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Help Your Tripawd Swim!
Three legged dogs swim safer and have more fun with the K9 Float Coat from Ruffwear!
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hello everyone! i brought home my new tripawed buddy scout over the weekend. he’s a 2 year old, 50 lb german shepherd mix. when his foster human found him his rear leg was badly damaged, likely by a chain being wrapped around it. he was no longer able to use the leg and it seemed like he had become acustomed to dragging it, so it was removed two weeks ago.
scout could definitely stand to gain some weight – which we’re working on but he’s a light eater – but i noticed today that one hip (the side his leg was amputated from) seems to stick out further than the other. i’ve applied light pressure to it with my hand and it’s very hard and doesn’t cause him any pain. of course, this side is shaved so it may not be as drastic as it seems.
is this normal for tripaws?
also – my current apartment (and most of my friends’ apartments) has some stairs. we take them slowly and he does very well on them. i am in the market for a house, but we may be here awhile. do you think going up and down stairs several times a day will cause him any long term damage?
thank you so much!
25 April 2007
Hi Ashley & Scout, welcome! We’re so glad you two found each other, and found us too!
Scout’s story sounds a lot like how our Wyatt Ray lost his leg. Sad and very common unfortunately. Wyatt has been a rear leg Tripawd since he was eight months old and now he’s nine, and doing well.
Don’t worry too much about Scout being thin. Your vet may have already told you but being thin is an advantage for a Tripawd, and especially those with German Shepherd in them. Shepherds have notoriously bad hips. Any extra weight, even a pound, is hard on their bodies. Thin Tripawds have less joint stress, and studies have even been done that show that any dog, four legged or three, has a better chance of living longer if they are slightly underweight. Has Scout seen your vet yet? If not, be sure to have a conversation about a good body weight for him.
Your vet will also be the best person to explain what the hip bone area is that you’re feeling. I’m guessing it’s just that; his hip bone, which is more visible without the fur. Be sure to point it out to you vet.
About the stairs…..we recommend a Ruffwear Webmaster harness if Scout will be using them throughout the day. You really want to guide him going up and down the stairs and the Webmaster has a handle that allows you to do it. Our Wyatt doesn’t do any uncarpeted stairs on his own, and definitely not without wearing the harness.
Be sure to check out our e-book, Loving Life On Three Legs , which has tons of tips about keeping Scout strong and injury free throughout his life. Congratulations on finding your forever dog!
20 December 2008
Yay for Scout for finding his forever home and kudos to you for adopting him!! Scout’s story is also similar to our Codie Rae, who was dropped in the shelter night box with barbed wire wrapped around a hind leg. What is it with people??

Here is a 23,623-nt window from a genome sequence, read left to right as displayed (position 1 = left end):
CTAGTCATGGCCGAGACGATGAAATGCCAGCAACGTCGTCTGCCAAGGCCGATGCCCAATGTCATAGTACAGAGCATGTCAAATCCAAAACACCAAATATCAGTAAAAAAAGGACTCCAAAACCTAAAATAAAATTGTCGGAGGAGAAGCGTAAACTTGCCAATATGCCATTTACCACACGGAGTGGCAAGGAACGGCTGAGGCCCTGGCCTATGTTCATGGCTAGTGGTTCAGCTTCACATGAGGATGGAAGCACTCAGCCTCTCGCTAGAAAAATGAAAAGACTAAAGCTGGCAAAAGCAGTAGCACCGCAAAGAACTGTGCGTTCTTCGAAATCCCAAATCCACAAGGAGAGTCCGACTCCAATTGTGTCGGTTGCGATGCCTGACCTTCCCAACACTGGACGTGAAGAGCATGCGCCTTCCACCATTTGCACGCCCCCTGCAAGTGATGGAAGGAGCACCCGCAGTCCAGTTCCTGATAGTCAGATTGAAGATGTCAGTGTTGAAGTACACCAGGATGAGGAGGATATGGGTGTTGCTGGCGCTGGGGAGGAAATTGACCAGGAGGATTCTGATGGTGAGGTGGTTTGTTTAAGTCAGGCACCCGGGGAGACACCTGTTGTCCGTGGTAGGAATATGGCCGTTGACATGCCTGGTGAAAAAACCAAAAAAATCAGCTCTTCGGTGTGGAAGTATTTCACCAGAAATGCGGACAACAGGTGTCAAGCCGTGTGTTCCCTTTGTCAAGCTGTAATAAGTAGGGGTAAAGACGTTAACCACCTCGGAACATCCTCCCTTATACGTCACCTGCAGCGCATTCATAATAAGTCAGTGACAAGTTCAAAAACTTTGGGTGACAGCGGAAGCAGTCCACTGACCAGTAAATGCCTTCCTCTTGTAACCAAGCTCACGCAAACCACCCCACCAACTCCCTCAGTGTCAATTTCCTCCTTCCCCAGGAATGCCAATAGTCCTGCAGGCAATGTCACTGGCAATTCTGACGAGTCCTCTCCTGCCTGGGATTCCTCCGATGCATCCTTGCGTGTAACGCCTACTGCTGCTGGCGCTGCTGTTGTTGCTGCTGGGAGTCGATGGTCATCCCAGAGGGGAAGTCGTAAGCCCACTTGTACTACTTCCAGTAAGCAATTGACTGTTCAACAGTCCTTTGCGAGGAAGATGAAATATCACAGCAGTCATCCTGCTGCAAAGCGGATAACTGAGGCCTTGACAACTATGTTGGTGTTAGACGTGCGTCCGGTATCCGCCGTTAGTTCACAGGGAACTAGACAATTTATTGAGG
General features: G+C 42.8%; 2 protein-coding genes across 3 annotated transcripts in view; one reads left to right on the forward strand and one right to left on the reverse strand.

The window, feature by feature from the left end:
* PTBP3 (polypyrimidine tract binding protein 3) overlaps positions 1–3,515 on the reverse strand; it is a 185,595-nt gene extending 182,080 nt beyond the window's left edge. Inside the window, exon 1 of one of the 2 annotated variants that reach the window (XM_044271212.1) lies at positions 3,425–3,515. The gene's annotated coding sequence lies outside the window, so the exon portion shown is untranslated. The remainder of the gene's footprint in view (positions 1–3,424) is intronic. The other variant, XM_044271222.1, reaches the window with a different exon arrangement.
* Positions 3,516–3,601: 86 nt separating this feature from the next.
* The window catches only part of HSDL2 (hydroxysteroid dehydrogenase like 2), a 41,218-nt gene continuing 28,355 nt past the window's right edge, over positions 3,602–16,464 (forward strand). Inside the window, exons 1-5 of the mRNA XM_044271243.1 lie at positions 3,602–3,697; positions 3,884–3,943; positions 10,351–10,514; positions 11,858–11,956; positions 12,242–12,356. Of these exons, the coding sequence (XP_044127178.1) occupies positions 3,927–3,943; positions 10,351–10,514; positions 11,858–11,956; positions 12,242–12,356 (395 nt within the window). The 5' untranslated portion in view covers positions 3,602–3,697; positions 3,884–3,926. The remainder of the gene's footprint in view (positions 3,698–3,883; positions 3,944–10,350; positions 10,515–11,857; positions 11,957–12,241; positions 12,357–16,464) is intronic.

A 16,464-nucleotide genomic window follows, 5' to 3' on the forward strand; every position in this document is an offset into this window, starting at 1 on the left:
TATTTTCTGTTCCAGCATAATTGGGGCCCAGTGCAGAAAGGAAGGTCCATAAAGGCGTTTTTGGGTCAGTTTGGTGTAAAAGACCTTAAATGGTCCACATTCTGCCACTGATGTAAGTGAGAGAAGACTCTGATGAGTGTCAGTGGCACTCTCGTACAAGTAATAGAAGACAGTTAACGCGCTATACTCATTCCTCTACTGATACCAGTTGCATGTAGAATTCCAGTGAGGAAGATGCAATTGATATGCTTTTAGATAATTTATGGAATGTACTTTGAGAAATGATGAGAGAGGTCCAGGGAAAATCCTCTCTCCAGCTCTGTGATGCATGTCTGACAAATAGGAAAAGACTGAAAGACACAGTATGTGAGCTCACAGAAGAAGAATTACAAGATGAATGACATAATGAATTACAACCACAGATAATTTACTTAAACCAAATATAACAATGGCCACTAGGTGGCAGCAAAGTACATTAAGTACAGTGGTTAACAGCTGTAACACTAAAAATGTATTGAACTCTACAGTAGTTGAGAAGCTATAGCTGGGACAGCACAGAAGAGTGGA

I totally agree with Jerry–we have 3 tripawd GSDs and keep them as lean as we can. One of them came to us severely underweight so we fed him up and he gained weight and then boom, all of a sudden he could barely walk! Once we took a few pounds off he did much better.
The other thing I would say is that yes, tripawds can do pretty much anything else 4 leggers can do but in order to keep them in the best shape for as long as possible it defintiely pays to monitor thier activity and not let them overdo it. You will want to protect that remaining hind leg from undue stress. Thats wear the Ruffwear harness comes in handy.
Looking forward to hearing more about Scout’s adventures!
Martha, Codie Rae, and the Oaktown Pack
Woohoo! Tripawds Rule!
Regulator of the Oaktown Pack, Sheriff of the Oaktown Pawsse, Founding member and President of the Tripawd Girldogs With 2 Names ROCK Club, and ... Tripawd Girldog Extraordinaire!
Hi and welcome and congrats on your new pack member!
My current Tripawd Elly lost her right rear leg after being hit by a car at 7 months old. She is a small Pug mix who is now about 3.5 years old. Elly’s entire femur was removed which makes her hip bone on the amp side appear sort of prominent. She actually has trouble sitting on hard surfaces because there is no padding.
My first Tripawd Maggie lost her left rear leg to mast cell cancer. She had a mid-femoral amp where they left a little piece of the femur and wrapped it in muscle. She had a much more stable base to sit on and you couldn’t see her hip bone at all.
As far as stairs- I live in a split level house so stairs are a part of life. Elly is too small for me to routinely assist up or down the stairs (about 15.5 pounds) and she free to roam the house so goes up and down stairs unsupervised. One flight of stairs is carpeted and on the tile stairs I installed carpet treads for traction . She does wear a Ruffwear Webmaster harness whenever we are out of the house- it helps me get her in and out of my truck and I can assist her when we come to obstacles. Because she is small I have stools or steps near all the furniture she is allowed on including my bed. She is pretty good about using them but will sometimes still jump off the bed or couch when she is excited.